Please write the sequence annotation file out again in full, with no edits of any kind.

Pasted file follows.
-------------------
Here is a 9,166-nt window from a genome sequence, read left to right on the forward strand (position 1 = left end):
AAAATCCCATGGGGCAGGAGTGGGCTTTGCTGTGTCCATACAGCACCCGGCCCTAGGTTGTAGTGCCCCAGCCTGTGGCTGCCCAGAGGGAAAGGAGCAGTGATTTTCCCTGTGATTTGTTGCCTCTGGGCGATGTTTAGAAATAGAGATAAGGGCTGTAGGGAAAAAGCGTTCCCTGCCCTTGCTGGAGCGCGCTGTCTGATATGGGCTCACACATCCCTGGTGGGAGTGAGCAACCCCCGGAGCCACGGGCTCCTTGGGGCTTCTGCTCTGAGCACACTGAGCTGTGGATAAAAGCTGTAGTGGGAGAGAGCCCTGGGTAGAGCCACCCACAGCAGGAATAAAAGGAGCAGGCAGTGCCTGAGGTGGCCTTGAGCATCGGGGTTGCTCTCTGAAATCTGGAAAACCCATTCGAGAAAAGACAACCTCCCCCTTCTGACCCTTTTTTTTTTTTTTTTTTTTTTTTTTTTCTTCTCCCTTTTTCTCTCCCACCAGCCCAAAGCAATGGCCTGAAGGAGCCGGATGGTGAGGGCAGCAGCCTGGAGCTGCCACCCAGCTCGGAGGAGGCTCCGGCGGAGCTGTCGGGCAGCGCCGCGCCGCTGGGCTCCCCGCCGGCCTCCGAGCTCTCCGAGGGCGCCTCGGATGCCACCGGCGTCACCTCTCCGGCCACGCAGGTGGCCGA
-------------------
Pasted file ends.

Here is a 9,166-nt window from a genome sequence, read left to right on the forward strand (position 1 = left end):
AAAATCCCATGGGGCAGGAGTGGGCTTTGCTGTGTCCATACAGCACCCGGCCCTAGGTTGTAGTGCCCCAGCCTGTGGCTGCCCAGAGGGAAAGGAGCAGTGATTTTCCCTGTGATTTGTTGCCTCTGGGCGATGTTTAGAAATAGAGATAAGGGCTGTAGGGAAAAAGCGTTCCCTGCCCTTGCTGGAGCGCGCTGTCTGATATGGGCTCACACATCCCTGGTGGGAGTGAGCAACCCCCGGAGCCACGGGCTCCTTGGGGCTTCTGCTCTGAGCACACTGAGCTGTGGATAAAAGCTGTAGTGGGAGAGAGCCCTGGGTAGAGCCACCCACAGCAGGAATAAAAGGAGCAGGCAGTGCCTGAGGTGGCCTTGAGCATCGGGGTTGCTCTCTGAAATCTGGAAAACCCATTCGAGAAAAGACAACCTCCCCCTTCTGACCCTTTTTTTTTTTTTTTTTTTTTTTTTTTTCTTCTCCCTTTTTCTCTCCCACCAGCCCAAAGCAATGGCCTGAAGGAGCCGGATGGTGAGGGCAGCAGCCTGGAGCTGCCACCCAGCTCGGAGGAGGCTCCGGCGGAGCTGTCGGGCAGCGCCGCGCCGCTGGGCTCCCCGCCGGCCTCCGAGCTCTCCGAGGGCGCCTCGGATGCCACCGGCGTCACCTCTCCGGCCACGCAGGTGGCCGA